Picture the scene. A week’s trip to the central mountains of Honshu, Japan to our home temple in Gyokuryuji including a five day sesshin. Up early with each day filled with silence and meditation. Day 3. My alarm rings at 4.25am. Time for a quick shower before early morning taiso (Zen exercise). I stumble in the darkness out of bed into my samue. Towel in hand. The sliding doors open on to the outside balcony. I go across the balcony, open the door into the kitchen, down the stairs to the shower. Watch your head on the low ceiling – lost in the early morning blackness. I’m in the kitchen now, shoes off anticipating the early morning wake up bell.
Now the shower is just down the stairs. I reach towards the railing. A startled cry. My cry. There in the shadows a silhouette, robed darkness. I leap back eyes desperately trying to get accustomed to the dark. And there before me Shinzan Roshi in his finest robes ready for the early morning. He stands there looking straight at me. I murmur some sort of apology. “A Zen priest does not make such noise” he says. And with that he is gone. Leaving me in the shocked darkness.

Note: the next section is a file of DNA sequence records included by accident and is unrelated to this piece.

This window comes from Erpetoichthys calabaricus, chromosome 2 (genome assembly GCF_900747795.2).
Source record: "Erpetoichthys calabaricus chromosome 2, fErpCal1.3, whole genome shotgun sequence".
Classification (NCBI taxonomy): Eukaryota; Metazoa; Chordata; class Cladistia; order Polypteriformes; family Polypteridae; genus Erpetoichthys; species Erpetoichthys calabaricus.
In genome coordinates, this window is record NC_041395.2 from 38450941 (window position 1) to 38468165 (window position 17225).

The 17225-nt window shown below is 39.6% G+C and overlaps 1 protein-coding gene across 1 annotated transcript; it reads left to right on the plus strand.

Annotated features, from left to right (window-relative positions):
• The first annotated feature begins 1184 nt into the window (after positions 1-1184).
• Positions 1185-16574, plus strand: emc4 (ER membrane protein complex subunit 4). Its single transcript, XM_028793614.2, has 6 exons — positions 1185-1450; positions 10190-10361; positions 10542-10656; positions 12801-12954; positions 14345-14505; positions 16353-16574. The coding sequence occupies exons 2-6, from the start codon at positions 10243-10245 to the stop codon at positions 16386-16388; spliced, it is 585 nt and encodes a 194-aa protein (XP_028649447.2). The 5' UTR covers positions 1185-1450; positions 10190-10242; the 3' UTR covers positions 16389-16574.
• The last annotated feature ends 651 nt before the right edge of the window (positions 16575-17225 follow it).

An explosive moment, ripping aside all that noise and energy – into the stillness, the emptiness of that moment in the pre-dawn kitchen. For a moment everything had gone – the steps downstairs, the shower, the anticipated bell, the rigours of the day ahead. Just the infiniteness of that moment. And an overwhelming sense of the rawness of the present.
I’m back in London now. Back to the day job. Bouncing along in the noise and busyness of the day. But somewhere amongst all that doing, the sense of a robed figure deeply grounded in the present moment bringing me abruptly back into the here and now.